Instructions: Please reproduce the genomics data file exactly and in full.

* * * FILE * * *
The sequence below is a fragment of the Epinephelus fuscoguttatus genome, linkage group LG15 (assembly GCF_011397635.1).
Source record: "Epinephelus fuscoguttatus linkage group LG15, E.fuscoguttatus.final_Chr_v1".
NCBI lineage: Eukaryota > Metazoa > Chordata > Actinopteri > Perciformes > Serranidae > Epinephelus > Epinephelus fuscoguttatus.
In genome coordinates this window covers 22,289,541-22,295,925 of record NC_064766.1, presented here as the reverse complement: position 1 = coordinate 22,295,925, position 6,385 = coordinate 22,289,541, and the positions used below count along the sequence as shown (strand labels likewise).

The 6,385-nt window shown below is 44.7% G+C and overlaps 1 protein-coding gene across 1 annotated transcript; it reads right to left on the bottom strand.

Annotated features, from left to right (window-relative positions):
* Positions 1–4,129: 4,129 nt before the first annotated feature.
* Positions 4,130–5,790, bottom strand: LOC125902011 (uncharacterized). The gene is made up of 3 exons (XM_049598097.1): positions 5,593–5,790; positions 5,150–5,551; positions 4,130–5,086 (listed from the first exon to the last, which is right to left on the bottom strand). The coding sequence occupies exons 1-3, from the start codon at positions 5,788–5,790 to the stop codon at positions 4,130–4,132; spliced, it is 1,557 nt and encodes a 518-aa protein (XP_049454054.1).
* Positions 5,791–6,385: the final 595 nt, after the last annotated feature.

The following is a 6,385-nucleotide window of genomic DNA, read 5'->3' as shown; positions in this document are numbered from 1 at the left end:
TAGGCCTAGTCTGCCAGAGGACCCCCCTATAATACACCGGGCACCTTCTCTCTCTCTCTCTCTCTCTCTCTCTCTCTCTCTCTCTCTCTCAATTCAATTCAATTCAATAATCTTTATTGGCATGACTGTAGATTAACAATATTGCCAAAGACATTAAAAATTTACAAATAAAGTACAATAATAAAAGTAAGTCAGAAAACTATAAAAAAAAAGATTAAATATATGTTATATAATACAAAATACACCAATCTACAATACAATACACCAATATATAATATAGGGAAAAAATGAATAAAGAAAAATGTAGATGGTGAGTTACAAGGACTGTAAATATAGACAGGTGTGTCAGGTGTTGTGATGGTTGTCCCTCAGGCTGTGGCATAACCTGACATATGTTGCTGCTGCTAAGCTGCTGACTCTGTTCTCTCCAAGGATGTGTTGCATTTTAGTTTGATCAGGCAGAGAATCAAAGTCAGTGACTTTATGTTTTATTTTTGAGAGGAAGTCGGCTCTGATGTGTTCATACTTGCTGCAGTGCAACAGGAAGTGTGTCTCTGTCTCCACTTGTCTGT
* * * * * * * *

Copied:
The sequence below is a fragment of the Epinephelus fuscoguttatus genome, linkage group LG15 (assembly GCF_011397635.1).
Source record: "Epinephelus fuscoguttatus linkage group LG15, E.fuscoguttatus.final_Chr_v1".
NCBI lineage: Eukaryota > Metazoa > Chordata > Actinopteri > Perciformes > Serranidae > Epinephelus > Epinephelus fuscoguttatus.
In genome coordinates this window covers 22,289,541-22,295,925 of record NC_064766.1, presented here as the reverse complement: position 1 = coordinate 22,295,925, position 6,385 = coordinate 22,289,541, and the positions used below count along the sequence as shown (strand labels likewise).

The 6,385-nt window shown below is 44.7% G+C and overlaps 1 protein-coding gene across 1 annotated transcript; it reads right to left on the bottom strand.

Annotated features, from left to right (window-relative positions):
* Positions 1–4,129: 4,129 nt before the first annotated feature.
* Positions 4,130–5,790, bottom strand: LOC125902011 (uncharacterized). The gene is made up of 3 exons (XM_049598097.1): positions 5,593–5,790; positions 5,150–5,551; positions 4,130–5,086 (listed from the first exon to the last, which is right to left on the bottom strand). The coding sequence occupies exons 1-3, from the start codon at positions 5,788–5,790 to the stop codon at positions 4,130–4,132; spliced, it is 1,557 nt and encodes a 518-aa protein (XP_049454054.1).
* Positions 5,791–6,385: the final 595 nt, after the last annotated feature.

The following is a 6,385-nucleotide window of genomic DNA, read 5'->3' as shown; positions in this document are numbered from 1 at the left end:
TAGGCCTAGTCTGCCAGAGGACCCCCCTATAATACACCGGGCACCTTCTCTCTCTCTCTCTCTCTCTCTCTCTCTCTCTCTCTCTCTCTCAATTCAATTCAATTCAATAATCTTTATTGGCATGACTGTAGATTAACAATATTGCCAAAGACATTAAAAATTTACAAATAAAGTACAATAATAAAAGTAAGTCAGAAAACTATAAAAAAAAAGATTAAATATATGTTATATAATACAAAATACACCAATCTACAATACAATACACCAATATATAATATAGGGAAAAAATGAATAAAGAAAAATGTAGATGGTGAGTTACAAGGACTGTAAATATAGACAGGTGTGTCAGGTGTTGTGATGGTTGTCCCTCAGGCTGTGGCATAACCTGACATATGTTGCTGCTGCTAAGCTGCTGACTCTGTTCTCTCCAAGGATGTGTTGCATTTTAGTTTGATCAGGCAGAGAATCAAAGTCAGTGACTTTATGTTTTATTTTTGAGAGGAAGTCGGCTCTGATGTGTTCATACTTGCTGCAGTGCAACAGGAAGTGTGTCTCTGTCTCCACTTGTCTGT